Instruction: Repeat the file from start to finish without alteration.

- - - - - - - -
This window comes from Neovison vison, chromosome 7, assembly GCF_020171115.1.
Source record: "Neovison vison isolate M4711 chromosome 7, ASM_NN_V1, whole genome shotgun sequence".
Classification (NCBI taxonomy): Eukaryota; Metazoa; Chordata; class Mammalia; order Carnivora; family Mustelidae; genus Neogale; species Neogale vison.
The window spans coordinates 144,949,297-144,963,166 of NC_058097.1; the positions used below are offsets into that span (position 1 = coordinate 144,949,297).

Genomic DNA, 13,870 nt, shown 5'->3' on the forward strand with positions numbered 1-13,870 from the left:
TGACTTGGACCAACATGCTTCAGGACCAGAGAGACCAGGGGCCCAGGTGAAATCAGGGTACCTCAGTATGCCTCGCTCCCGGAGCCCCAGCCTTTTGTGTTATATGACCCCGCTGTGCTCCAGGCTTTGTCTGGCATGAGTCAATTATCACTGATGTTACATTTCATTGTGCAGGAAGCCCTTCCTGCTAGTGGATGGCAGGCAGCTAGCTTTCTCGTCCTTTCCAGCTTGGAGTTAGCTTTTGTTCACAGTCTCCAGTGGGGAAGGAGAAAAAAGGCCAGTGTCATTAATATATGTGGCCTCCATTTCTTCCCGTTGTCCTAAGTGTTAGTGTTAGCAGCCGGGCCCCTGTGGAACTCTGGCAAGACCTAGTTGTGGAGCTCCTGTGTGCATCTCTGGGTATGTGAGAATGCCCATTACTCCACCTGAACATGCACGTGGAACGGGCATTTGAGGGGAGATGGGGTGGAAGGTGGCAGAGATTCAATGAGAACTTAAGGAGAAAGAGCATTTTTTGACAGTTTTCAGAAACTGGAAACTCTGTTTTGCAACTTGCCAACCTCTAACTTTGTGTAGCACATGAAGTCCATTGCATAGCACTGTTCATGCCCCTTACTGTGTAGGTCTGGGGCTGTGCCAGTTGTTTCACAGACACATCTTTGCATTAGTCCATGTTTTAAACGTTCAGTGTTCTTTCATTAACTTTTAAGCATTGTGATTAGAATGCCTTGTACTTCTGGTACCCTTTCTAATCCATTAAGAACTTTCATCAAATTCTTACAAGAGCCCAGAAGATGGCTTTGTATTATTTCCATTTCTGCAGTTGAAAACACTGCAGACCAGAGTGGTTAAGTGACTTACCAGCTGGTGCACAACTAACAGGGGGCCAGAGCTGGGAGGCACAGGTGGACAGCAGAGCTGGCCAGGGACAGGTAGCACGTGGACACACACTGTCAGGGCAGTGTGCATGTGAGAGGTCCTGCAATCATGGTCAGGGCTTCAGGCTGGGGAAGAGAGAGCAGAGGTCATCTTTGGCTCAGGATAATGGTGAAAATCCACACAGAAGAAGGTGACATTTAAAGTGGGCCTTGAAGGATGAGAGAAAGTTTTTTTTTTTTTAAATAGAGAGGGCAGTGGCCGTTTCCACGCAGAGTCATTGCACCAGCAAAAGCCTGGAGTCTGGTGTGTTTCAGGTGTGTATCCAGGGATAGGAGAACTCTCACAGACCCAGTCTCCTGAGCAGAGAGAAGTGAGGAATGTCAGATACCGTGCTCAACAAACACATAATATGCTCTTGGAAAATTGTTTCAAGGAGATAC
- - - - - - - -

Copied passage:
This window comes from Neovison vison, chromosome 7, assembly GCF_020171115.1.
Source record: "Neovison vison isolate M4711 chromosome 7, ASM_NN_V1, whole genome shotgun sequence".
Classification (NCBI taxonomy): Eukaryota; Metazoa; Chordata; class Mammalia; order Carnivora; family Mustelidae; genus Neogale; species Neogale vison.
The window spans coordinates 144,949,297-144,963,166 of NC_058097.1; the positions used below are offsets into that span (position 1 = coordinate 144,949,297).

Genomic DNA, 13,870 nt, shown 5'->3' on the forward strand with positions numbered 1-13,870 from the left:
TGACTTGGACCAACATGCTTCAGGACCAGAGAGACCAGGGGCCCAGGTGAAATCAGGGTACCTCAGTATGCCTCGCTCCCGGAGCCCCAGCCTTTTGTGTTATATGACCCCGCTGTGCTCCAGGCTTTGTCTGGCATGAGTCAATTATCACTGATGTTACATTTCATTGTGCAGGAAGCCCTTCCTGCTAGTGGATGGCAGGCAGCTAGCTTTCTCGTCCTTTCCAGCTTGGAGTTAGCTTTTGTTCACAGTCTCCAGTGGGGAAGGAGAAAAAAGGCCAGTGTCATTAATATATGTGGCCTCCATTTCTTCCCGTTGTCCTAAGTGTTAGTGTTAGCAGCCGGGCCCCTGTGGAACTCTGGCAAGACCTAGTTGTGGAGCTCCTGTGTGCATCTCTGGGTATGTGAGAATGCCCATTACTCCACCTGAACATGCACGTGGAACGGGCATTTGAGGGGAGATGGGGTGGAAGGTGGCAGAGATTCAATGAGAACTTAAGGAGAAAGAGCATTTTTTGACAGTTTTCAGAAACTGGAAACTCTGTTTTGCAACTTGCCAACCTCTAACTTTGTGTAGCACATGAAGTCCATTGCATAGCACTGTTCATGCCCCTTACTGTGTAGGTCTGGGGCTGTGCCAGTTGTTTCACAGACACATCTTTGCATTAGTCCATGTTTTAAACGTTCAGTGTTCTTTCATTAACTTTTAAGCATTGTGATTAGAATGCCTTGTACTTCTGGTACCCTTTCTAATCCATTAAGAACTTTCATCAAATTCTTACAAGAGCCCAGAAGATGGCTTTGTATTATTTCCATTTCTGCAGTTGAAAACACTGCAGACCAGAGTGGTTAAGTGACTTACCAGCTGGTGCACAACTAACAGGGGGCCAGAGCTGGGAGGCACAGGTGGACAGCAGAGCTGGCCAGGGACAGGTAGCACGTGGACACACACTGTCAGGGCAGTGTGCATGTGAGAGGTCCTGCAATCATGGTCAGGGCTTCAGGCTGGGGAAGAGAGAGCAGAGGTCATCTTTGGCTCAGGATAATGGTGAAAATCCACACAGAAGAAGGTGACATTTAAAGTGGGCCTTGAAGGATGAGAGAAAGTTTTTTTTTTTTTAAATAGAGAGGGCAGTGGCCGTTTCCACGCAGAGTCATTGCACCAGCAAAAGCCTGGAGTCTGGTGTGTTTCAGGTGTGTATCCAGGGATAGGAGAACTCTCACAGACCCAGTCTCCTGAGCAGAGAGAAGTGAGGAATGTCAGATACCGTGCTCAACAAACACATAATATGCTCTTGGAAAATTGTTTCAAGGAGATAC